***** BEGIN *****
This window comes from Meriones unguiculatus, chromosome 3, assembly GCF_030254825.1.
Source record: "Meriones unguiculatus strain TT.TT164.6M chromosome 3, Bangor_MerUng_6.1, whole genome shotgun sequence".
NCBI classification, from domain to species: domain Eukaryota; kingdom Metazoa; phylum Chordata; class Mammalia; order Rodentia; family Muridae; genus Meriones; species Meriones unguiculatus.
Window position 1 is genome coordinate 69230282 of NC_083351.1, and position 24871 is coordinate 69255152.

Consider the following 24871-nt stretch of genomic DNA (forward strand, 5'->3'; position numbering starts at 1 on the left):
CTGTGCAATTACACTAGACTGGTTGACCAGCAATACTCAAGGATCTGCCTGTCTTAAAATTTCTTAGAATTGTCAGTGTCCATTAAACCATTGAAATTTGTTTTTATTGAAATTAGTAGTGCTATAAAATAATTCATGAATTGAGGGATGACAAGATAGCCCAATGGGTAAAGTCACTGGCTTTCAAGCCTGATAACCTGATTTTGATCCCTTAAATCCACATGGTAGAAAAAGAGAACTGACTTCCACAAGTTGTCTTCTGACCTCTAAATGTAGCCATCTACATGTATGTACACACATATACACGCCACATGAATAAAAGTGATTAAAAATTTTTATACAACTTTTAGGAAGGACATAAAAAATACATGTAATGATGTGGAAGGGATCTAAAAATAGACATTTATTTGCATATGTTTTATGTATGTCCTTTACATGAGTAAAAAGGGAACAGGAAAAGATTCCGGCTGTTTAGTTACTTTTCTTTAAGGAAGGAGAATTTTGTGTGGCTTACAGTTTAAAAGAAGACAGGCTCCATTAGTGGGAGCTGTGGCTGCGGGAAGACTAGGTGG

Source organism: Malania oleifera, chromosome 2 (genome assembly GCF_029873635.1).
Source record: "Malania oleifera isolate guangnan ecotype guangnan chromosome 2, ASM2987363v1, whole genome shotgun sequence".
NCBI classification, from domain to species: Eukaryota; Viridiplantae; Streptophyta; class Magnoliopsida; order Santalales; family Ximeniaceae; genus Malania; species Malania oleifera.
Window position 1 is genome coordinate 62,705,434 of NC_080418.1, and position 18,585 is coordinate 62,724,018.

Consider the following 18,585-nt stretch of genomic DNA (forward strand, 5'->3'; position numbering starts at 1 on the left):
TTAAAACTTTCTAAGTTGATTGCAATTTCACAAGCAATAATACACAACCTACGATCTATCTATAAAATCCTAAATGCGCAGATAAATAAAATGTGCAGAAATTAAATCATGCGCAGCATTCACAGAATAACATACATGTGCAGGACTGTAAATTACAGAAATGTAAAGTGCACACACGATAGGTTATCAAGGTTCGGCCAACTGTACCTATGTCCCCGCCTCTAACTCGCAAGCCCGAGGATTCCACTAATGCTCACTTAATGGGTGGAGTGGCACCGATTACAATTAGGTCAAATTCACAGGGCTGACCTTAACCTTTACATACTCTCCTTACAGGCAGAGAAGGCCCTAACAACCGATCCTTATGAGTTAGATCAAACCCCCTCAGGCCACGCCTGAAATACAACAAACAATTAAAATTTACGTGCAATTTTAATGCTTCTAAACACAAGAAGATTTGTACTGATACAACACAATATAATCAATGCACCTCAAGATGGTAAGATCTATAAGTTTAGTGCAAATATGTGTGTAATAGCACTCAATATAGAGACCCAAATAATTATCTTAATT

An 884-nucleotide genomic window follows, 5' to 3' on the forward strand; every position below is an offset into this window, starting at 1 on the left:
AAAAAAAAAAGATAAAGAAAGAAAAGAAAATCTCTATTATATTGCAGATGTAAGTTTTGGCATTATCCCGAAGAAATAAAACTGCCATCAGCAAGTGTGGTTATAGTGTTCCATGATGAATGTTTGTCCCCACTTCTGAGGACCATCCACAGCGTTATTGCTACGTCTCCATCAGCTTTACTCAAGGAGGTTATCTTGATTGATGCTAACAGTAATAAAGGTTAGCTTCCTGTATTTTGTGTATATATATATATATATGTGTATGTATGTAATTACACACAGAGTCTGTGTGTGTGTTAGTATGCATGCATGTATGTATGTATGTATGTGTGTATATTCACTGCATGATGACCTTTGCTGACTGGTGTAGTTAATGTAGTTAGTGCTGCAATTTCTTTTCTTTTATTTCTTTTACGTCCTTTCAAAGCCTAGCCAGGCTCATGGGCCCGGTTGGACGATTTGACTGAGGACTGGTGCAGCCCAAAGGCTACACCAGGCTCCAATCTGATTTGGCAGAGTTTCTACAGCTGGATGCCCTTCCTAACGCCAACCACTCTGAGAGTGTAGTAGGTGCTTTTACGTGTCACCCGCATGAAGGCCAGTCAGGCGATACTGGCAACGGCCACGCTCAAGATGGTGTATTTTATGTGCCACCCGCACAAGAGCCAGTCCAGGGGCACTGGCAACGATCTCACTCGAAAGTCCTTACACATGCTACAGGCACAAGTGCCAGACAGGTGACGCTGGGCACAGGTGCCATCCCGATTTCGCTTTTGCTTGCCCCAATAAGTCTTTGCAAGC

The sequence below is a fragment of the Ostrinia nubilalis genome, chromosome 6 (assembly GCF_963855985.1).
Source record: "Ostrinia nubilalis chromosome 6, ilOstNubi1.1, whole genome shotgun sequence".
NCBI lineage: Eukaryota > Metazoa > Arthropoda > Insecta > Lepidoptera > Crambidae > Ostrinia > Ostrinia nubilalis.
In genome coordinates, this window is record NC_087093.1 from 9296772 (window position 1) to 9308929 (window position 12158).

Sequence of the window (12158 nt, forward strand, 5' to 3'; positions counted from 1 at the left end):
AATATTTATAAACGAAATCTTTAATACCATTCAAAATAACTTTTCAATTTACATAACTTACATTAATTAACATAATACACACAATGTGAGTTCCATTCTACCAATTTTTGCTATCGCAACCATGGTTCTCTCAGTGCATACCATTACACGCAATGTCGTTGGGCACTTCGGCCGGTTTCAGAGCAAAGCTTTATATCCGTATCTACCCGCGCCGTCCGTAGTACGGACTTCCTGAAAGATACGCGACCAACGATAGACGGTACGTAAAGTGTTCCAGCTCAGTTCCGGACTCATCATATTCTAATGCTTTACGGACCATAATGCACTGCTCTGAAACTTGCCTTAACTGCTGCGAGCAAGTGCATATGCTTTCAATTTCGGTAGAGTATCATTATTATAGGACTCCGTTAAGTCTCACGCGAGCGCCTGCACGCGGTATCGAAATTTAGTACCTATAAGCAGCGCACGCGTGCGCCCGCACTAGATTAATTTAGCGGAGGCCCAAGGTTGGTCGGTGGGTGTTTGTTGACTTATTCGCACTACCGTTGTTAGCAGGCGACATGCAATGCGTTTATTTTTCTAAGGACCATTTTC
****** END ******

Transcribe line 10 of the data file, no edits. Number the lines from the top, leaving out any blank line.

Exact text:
Window position 1 is genome coordinate 62,705,434 of NC_080418.1, and position 18,585 is coordinate 62,724,018.